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What's Your Grants Success Rate?


Measuring the ROI of Grant Seeking

Tldr: Return on investment is a far better measure than approval rate. An approval rate of >50% means you might not be stretching enough to ensure growth or long-term sustainability.


“What’s your approval rate on grants?” 


Over the last 17 years that I’ve been a grant consultant, I’ve been asked this question by dozens of prospective clients. I hate that question and here’s why: 


It’s not a good measurement of grant-seeking success. I’ll prove it.


Let’s say you are considering two grant consultants (or employees) for your organization: Abe and Bob. You ask the question, “What was your approval rate on grants last year?” They answer:



Abe

Bob

 Proposal Approval Rate

75%

46%

Who is the best grant professional? Abe, obviously. 


But let’s add some context. 



Abe

Bob

Approval Rate

75%

46%

Proposals Submitted

4

100


Now who is the better grant professional? 


You might still say Abe - maybe he was more discerning about which grants he pursued. Perhaps Abe didn’t waste time seeking 54 grant opportunities that didn’t pay off.


Let’s keep adding data.



Abe

Bob

Approval Rate

75%

46%

Proposals Submitted

4

100

Number of Funders Pursued

1

68

Number of Clients

4

14


Wait a second! 


Abe only has four clients and has only solicited grants from ONE funder? 


Okay, maybe Abe isn’t quite the go-getter that Bob is, but his success rate is still much better. If your goal is to get a grant from that ONE funder, Abe might be a better choice. 


Let’s look at one more data set:


Abe

Bob 

Approval Rate

75%

46%

Proposals Submitted

4

100

Number of Funders Pursued

1

68

Number of Clients

4

14

Total $ Awarded

$75,000

$2,659,636

Total charged to clients

$80,000

$175,000

Abe is terrible. 


That one funder he pursued only gave grants of $25,000 each. He got three of them, but he charged each of his clients $20,000 for writing the grant! Three of his clients earned a measly 20% back on their investment, but that one poor organization lost the entire $25,000. 


Overall, for every dollar Abe’s clients paid him, they got only 93 cents back.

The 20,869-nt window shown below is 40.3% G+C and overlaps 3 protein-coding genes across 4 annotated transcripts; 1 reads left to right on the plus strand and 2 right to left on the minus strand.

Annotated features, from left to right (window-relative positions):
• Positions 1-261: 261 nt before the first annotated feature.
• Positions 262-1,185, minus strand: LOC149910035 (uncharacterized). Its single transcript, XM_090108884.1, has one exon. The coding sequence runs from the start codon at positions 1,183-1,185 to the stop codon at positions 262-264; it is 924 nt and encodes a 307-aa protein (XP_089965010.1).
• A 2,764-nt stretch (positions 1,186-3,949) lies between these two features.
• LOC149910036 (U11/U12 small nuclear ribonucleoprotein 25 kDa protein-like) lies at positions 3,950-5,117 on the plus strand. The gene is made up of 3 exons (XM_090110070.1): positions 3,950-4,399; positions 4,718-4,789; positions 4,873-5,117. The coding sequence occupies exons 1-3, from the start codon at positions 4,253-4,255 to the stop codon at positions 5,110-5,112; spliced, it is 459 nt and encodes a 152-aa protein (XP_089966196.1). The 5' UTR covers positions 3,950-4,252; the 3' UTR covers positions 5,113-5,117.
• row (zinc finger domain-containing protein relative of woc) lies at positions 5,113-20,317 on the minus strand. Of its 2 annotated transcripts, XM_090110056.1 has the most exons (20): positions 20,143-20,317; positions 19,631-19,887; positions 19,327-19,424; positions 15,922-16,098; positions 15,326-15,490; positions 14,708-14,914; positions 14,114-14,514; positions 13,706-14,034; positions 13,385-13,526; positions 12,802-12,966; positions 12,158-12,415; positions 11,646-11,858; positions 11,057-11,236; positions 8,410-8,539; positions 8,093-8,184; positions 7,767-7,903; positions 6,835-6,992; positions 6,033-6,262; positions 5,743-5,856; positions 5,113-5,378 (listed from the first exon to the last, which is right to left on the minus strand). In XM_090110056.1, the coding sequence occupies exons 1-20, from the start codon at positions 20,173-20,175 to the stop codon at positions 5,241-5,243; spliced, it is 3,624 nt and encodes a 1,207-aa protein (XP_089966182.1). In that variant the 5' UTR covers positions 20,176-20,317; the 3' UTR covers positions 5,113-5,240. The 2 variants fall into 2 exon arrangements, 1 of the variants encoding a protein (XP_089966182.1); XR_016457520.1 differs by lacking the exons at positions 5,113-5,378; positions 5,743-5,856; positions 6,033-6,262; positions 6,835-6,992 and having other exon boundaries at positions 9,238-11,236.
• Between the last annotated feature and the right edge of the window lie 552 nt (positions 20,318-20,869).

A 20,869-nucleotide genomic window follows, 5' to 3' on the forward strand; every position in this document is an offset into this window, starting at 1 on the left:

Suddenly, Bob is looking much better. 


He has a broader number of funders and his clients made more than $15 from every dollar they paid him! This is called the return on investment (ROI).  


How does this compare to the national average? No one is actually sure what the “average” ROI for grant seeking is, but one estimate I’ve seen from the Association of Fundraising Professionals is $5:1 (this includes the cost of both seeking grants and managing awards). 


Hurrah for Bob! Bob is our hero! The return on investment for his services are fantastic.


THE TAKEAWAY

Whether you are hiring a consultant or trying to measure the value of your staff grant professional, you can see why the approval rate just isn’t the best measure of success. 


In fact, I suggest an approval rate of more than 50% is NOT a point of pride.


Yes, I’m saying if you don’t FAIL at least half the time, you are not doing well. Based on my experience, clients with approval rates of 50% or more aren’t stretching -- they are going after the same funders over and over (like Abe). It might feel great to have those high approval rates, but, in the long run, it’s dangerous.


Here’s why.


Even if your goal is to maintain your current level of grants, there will always be entropy: Foundations sunset (close), they change geographic focus, or they decide you need to diversify your funding and cut you off.


At the same time, it might take two or three years of proposals before a new funder is truly ready to consider your application (you learn a lot from applying), so if you wait until you lose funders before you try to replace them, you could be in trouble.


Consistently pursuing more than twice as many grants as you expect to be awarded means you will always be working toward gaining new funders.


Hearing “no” more often than you hear “yes” feels discouraging when it happens, but focusing on the ROI helps! Remember, “no” usually just means, “not this time.” 


How do I answer the question, “What is your approval rate on grants?”


I ask clarifying this question:


“Do you want to know my approval rate or do you want to know my ROI?”


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